Wed, September 12, 2012
Technology > Science

NASA shares parting shots of Vesta

2012-09-12 07:15:01 GMT2012-09-12 15:15:01(Beijing Time)

This image mosaic synthesizes some of the best views that NASA's Dawn spacecraft obtained during more than a year in orbit around the asteroid Vesta. A towering mountain, rising more than twice the height of Mount Everest, sticks out from the south pole at the bottom of the image. A chain of three craters known as the "Snowman" can be seen at top left.

An elevation map from NASA's Dawn probe shows the topography of the northern and southern hemispheres of Vesta, updated with readings gathered during Dawn's last look back. Colors represent distance relative to Vesta's center, with lows in violet and highs in red.

This image from NASA's Dawn mission, released Sept. 10, shows a shadowy view of the asteroid Vesta's northern hemisphere, using pictures obtained during Dawn's last look back. The mosaic is composed of five images obtained by Dawn's framing camera on Aug. 26, while the probe was at an altitude of 4,000 miles (6,000 kilometers).

NASA's Dawn mission is saying Hasta la Vesta with a series of parting shots showing the asteroid Vesta, unveiled as the probe hightails it for the dwarf planet Ceres, the next stop on its eight-year, 3-billion-mile (5-billion-kilometer) itinerary.

The newly released pictures were taken as the Dawn probe wound down more than a year's worth of observations while in orbit around Vesta, an acorn-shaped world in the main asteroid belt. Dawn's $466 million mission was launched in 2007 and is aimed at studying the composition of Vesta as well as Ceres, two huge asteroids that are thought to preserve a record of the solar system's earliest days.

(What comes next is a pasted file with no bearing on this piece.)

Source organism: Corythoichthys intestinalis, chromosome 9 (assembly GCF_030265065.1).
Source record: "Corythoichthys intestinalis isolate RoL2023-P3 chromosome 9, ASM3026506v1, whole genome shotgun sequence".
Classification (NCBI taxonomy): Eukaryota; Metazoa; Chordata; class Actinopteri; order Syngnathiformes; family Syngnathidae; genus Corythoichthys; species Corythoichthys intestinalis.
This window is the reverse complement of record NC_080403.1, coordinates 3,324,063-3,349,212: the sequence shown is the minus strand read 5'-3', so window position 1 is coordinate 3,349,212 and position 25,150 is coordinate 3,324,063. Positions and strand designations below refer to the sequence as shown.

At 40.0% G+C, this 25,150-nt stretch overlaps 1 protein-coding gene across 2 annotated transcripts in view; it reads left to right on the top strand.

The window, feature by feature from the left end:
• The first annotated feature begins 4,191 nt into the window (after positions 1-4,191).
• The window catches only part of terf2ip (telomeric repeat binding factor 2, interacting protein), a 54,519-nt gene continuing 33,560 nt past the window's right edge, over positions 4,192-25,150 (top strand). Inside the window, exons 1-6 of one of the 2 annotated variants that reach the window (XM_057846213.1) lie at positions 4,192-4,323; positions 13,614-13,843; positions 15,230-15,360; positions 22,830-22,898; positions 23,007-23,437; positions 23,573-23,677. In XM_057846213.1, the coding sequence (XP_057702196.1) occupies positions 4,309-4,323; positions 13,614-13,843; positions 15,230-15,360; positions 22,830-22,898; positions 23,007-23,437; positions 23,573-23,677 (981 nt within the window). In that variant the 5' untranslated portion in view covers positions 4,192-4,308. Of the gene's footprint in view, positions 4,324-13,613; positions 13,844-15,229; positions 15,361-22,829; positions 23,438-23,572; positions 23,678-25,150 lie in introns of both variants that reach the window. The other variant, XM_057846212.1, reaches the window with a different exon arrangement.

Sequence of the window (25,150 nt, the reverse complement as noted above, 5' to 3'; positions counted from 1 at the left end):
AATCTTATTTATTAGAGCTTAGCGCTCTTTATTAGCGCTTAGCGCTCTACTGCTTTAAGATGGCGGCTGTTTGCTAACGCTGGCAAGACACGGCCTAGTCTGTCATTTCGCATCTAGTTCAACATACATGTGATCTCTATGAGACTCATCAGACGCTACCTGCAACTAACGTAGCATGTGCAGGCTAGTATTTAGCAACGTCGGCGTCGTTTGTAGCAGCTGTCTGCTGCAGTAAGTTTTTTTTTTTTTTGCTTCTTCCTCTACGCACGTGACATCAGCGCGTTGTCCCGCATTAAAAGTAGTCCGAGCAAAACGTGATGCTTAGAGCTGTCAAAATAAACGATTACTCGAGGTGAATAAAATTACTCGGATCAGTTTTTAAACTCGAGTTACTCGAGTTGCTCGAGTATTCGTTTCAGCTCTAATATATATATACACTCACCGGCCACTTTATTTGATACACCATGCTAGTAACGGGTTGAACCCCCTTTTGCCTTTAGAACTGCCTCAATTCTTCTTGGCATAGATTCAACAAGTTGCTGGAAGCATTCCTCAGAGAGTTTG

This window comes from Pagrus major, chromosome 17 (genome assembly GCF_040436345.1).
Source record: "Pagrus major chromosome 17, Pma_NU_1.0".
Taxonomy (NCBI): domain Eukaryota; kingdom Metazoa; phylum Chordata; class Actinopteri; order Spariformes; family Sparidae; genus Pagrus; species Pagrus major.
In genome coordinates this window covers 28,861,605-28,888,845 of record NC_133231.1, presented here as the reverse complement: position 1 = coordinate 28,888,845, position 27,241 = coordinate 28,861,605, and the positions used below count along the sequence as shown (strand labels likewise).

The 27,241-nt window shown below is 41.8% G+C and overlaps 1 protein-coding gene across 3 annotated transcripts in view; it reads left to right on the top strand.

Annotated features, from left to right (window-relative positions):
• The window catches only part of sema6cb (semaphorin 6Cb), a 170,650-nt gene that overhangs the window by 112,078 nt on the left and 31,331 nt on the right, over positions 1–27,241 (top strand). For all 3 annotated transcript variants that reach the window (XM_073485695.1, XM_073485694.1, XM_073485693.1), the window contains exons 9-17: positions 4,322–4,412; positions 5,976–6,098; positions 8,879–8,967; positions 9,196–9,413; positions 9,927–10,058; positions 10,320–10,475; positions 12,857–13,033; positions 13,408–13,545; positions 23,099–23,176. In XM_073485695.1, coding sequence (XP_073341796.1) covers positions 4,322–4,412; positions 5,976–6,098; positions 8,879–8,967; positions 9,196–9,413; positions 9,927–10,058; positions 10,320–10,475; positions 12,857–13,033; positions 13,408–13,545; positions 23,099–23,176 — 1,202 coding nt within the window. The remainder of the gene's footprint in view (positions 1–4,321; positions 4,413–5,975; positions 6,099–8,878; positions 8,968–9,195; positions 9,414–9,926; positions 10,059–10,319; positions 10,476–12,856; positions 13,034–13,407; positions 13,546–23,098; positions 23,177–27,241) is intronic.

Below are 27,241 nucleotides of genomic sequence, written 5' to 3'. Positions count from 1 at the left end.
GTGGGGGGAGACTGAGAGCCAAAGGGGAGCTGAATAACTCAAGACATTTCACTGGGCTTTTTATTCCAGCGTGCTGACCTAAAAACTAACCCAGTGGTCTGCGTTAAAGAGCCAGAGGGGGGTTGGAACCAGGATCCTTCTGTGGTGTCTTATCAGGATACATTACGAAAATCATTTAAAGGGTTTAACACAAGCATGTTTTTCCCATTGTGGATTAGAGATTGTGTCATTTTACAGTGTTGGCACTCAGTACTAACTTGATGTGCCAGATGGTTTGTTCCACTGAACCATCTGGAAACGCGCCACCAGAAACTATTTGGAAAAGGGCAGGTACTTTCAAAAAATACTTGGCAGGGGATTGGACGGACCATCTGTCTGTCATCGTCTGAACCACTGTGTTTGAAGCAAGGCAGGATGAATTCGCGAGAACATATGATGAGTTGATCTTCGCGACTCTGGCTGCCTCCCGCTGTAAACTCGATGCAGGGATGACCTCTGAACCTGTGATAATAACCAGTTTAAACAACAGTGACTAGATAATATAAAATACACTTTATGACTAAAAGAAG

Dawn's data showed that Vesta has a chemically complex surface and an iron core. Based on its scars, the protoplanet appears to have suffered a mighty cosmic impact not just once, but twice in the past couple of billion years.

If it weren't for Jupiter's disruptive gravitational influence, Vesta might well have grown to become a major planet. "We can now say with certainty that Vesta resembles a small planet more closely than a typical asteroid," UCLA's Christopher Russell, the mission's principal investigator, said last month.

Dawn officially left Vesta's orbit during the night of Sept. 4-5, and its ion propulsion drive is gently pushing the probe toward a rendezvous with Ceres in 2015. Russell and his colleagues said today's images represent the last routine daily delivery from the mission during the three-year cruise, although other images may be highlighted as fresh findings are made.

"Dawn has peeled back the veil on some of the mysteries surrounding Vesta, but we're still working hard on more analysis," Russell said in today's news release. "So while Vesta is now out of sight, it will not be out of mind."

Researchers expect to see a markedly different world when Dawn gets to Ceres. Unlike 330-mile-wide (530-kilometer-wide) Vesta, 583-mile-wide (940-kilometer-wide) Ceres is so massive that its gravity has crushed the world into a basically spherical shape — which is why the International Astronomical Union classifies it as a dwarf planet. Ceres has a differentiated crust, icy mantle and core, and may have a higher water content than Earth.

"Almost everything we see at Ceres will be a surprise, and totally different from Vesta," Russell said last week.

Months after Dawn's arrival at Ceres, NASA's New Horizons probe will fly by my favorite dwarf planet, Pluto, and its brood of moons. How will Ceres and Pluto compare? Will we see polar frost caps on Ceres? Ice volcanoes on Pluto? Stay tuned for 2015, the year of the dwarf planets.



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